After the Golden State Warriors nearly handed a truly stunning and embarrassing game to the Philadelphia 76ers Saturday night, only to be saved by a last-second Harrison Barnes three-pointer, head coach Steve Kerr had no problem excoriating his team.
When the discombobulated Warriors scuffled through the first 12 minutes at Madison Square Garden against the Knicks the following night, Kerr smashed his clipboard in half.
Someone might want to remind Kerr that his Warriors, who will face the Washington Wizards at Verizon Center Wednesday night, are 44-4, and on pace to break the regular season record of 72 wins set by the Chicago Bulls in 1996. Then again, perhaps the Warriors – despite their incredible start – need exactly the kind of tough love that only their coach can give them if they’re going to attempt to make history.
“He was dead serious,” Draymond Green after Golden State’s 116-95 win in New York. “He broke the clipboard and then threw it. It was probably well-deserved. We were really bad … he expects perfection, and we’re never there.”
The NBA is considered to be a player’s league — something reinforced by the first few months of this Warriors’ season, when Golden State rattled off one of the best starts in NBA history with Kerr watching from afar while recovering from back surgery. Luke Walton, with one year of NBA assistant coaching experience under his belt, took over and took the Warriors right back to the top of the standings. The fact Golden State’s opponent in last season’s NBA Finals, the Cleveland Cavaliers, just fired head coach David Blatt despite a 30-11 record in 2015-16 furthered that notion, as well.
But the perception that coaches do nothing but roll the ball out onto the court ignores the examples of strong leadership and the dividends its paid. Yes, the San Antonio Spurs have had a tremendous run over the past 20 years with one of the NBA’s all-time great players in Tim Duncan. But through those title-rich years in San Antonio, it was Gregg Popovich presiding over a constantly changing roster, keeping everyone in check and everything moving in the proper direction. As amazing as the early years of Michael Jordan’s career were in Chicago, he didn’t start winning championships until Phil Jackson became his coach. Likewise, Jackson brought championships to Los Angeles, taking over a team that had yet to make it out of the second round of the playoffs and immediately turning it into one that claimed the next three championships. He then maintained that success as the Lakers evolved from Shaquille O’Neal’s team into one with Pau Gasol as Kobe Bryant’s running mate.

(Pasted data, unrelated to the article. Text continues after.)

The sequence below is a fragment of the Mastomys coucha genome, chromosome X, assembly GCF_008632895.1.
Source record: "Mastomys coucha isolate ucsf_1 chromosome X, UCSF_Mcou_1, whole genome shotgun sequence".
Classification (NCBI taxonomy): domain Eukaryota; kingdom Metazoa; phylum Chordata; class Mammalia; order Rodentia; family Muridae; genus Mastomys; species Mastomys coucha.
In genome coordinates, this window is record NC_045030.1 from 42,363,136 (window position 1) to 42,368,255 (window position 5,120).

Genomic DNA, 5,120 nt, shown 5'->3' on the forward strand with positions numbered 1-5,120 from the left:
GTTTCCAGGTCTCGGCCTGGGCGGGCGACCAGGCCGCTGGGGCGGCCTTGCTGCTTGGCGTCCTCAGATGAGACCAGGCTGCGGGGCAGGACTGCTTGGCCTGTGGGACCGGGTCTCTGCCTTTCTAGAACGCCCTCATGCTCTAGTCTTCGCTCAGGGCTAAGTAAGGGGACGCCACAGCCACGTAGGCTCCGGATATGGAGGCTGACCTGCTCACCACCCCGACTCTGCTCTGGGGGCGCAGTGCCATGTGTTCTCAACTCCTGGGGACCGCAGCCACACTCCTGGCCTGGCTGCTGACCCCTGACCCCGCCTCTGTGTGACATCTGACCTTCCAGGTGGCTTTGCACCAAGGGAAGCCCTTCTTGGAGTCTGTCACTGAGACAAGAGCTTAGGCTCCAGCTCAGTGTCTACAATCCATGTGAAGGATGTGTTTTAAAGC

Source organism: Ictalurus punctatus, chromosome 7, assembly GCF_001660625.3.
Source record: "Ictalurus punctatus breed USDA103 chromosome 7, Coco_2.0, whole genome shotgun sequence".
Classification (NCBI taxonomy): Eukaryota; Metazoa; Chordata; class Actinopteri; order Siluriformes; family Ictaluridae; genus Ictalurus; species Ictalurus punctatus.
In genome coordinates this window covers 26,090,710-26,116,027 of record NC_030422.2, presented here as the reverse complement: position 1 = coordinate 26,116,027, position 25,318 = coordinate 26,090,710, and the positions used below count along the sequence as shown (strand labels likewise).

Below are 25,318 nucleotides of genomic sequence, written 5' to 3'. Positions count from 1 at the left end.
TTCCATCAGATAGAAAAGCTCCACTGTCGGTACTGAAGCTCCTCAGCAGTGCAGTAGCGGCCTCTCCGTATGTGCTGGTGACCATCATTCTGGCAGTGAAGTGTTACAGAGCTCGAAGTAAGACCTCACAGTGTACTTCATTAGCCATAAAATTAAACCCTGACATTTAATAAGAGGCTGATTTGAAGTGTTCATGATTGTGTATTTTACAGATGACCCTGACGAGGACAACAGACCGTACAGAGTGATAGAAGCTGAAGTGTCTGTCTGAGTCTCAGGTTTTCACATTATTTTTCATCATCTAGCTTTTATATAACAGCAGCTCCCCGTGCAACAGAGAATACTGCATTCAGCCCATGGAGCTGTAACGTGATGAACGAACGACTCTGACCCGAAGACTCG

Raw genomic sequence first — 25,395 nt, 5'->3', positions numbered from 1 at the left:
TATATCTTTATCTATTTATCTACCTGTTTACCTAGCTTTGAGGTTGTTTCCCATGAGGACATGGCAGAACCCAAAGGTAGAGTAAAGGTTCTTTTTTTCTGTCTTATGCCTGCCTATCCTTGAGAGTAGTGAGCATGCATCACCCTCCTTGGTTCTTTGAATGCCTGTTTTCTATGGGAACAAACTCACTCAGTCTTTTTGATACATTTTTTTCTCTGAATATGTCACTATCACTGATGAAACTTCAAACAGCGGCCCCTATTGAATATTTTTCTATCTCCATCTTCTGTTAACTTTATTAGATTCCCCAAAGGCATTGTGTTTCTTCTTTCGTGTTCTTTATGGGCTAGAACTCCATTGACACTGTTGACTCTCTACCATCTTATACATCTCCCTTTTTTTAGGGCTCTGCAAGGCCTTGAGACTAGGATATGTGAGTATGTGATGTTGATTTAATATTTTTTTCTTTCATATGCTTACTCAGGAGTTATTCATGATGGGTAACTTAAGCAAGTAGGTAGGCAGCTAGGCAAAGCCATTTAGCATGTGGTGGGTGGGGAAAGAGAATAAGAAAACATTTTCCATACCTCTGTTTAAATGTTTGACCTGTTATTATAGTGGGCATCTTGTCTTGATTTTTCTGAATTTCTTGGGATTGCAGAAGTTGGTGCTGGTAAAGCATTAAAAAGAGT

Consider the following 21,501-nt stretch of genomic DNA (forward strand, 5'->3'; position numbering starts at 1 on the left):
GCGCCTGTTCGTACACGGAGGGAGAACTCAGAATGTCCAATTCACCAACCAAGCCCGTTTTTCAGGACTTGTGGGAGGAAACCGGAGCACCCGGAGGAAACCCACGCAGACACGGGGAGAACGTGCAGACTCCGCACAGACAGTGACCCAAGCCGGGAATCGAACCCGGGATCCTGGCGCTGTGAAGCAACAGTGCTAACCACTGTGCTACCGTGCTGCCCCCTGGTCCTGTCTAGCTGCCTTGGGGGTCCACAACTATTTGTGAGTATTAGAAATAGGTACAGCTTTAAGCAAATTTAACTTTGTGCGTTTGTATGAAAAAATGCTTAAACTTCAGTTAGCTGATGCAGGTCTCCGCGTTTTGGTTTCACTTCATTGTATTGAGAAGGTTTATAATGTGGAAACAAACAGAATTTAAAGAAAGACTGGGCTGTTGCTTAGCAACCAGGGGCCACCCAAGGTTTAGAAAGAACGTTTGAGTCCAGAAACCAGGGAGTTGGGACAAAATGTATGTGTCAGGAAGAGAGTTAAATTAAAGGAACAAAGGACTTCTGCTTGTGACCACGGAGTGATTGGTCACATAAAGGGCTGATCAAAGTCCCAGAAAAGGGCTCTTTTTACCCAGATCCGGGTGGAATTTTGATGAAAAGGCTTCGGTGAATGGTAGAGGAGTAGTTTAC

Even a year ago, when Kerr took over for Mark Jackson, there’s a telling example. Kerr inherited a very good Warriors team that had made the playoffs back-to-back seasons and won 51 games in Jackson’s last year in charge. Kerr immediately turned that team into a 67-win juggernaut and a champion last year, a team that’s now on pace for a potentially historic win total.
The evidence of impact coaches litters the league’s recent history. Just don’t tell that to Kerr, a self-deprecating person by nature, and someone who has only deflected credit away from himself since the Warriors began storming through the league last season.
“It means I’m glad I’m coaching this group of guys,” Kerr said with a smile Sunday night after improving to 44-4. “They’re amazingly talented and, as I said, committed to one another. We’re not really paying much attention to the record we’re just trying to get better but we don’t take winning for granted.”
To say the Warriors’ spectacular start wasn’t expected when Kerr announced his leave of absence in October is a definitive understatement. This was a situation that seemed destined to have some rocky moments. But between Walton’s calm, laid-back demeanor and the players doing their best to try and prove they could keep themselves steady and focused while Kerr recovered, Golden State instead exploded to a remarkable 39-4 start before Kerr finally returned on Jan. 22 at home against Indiana.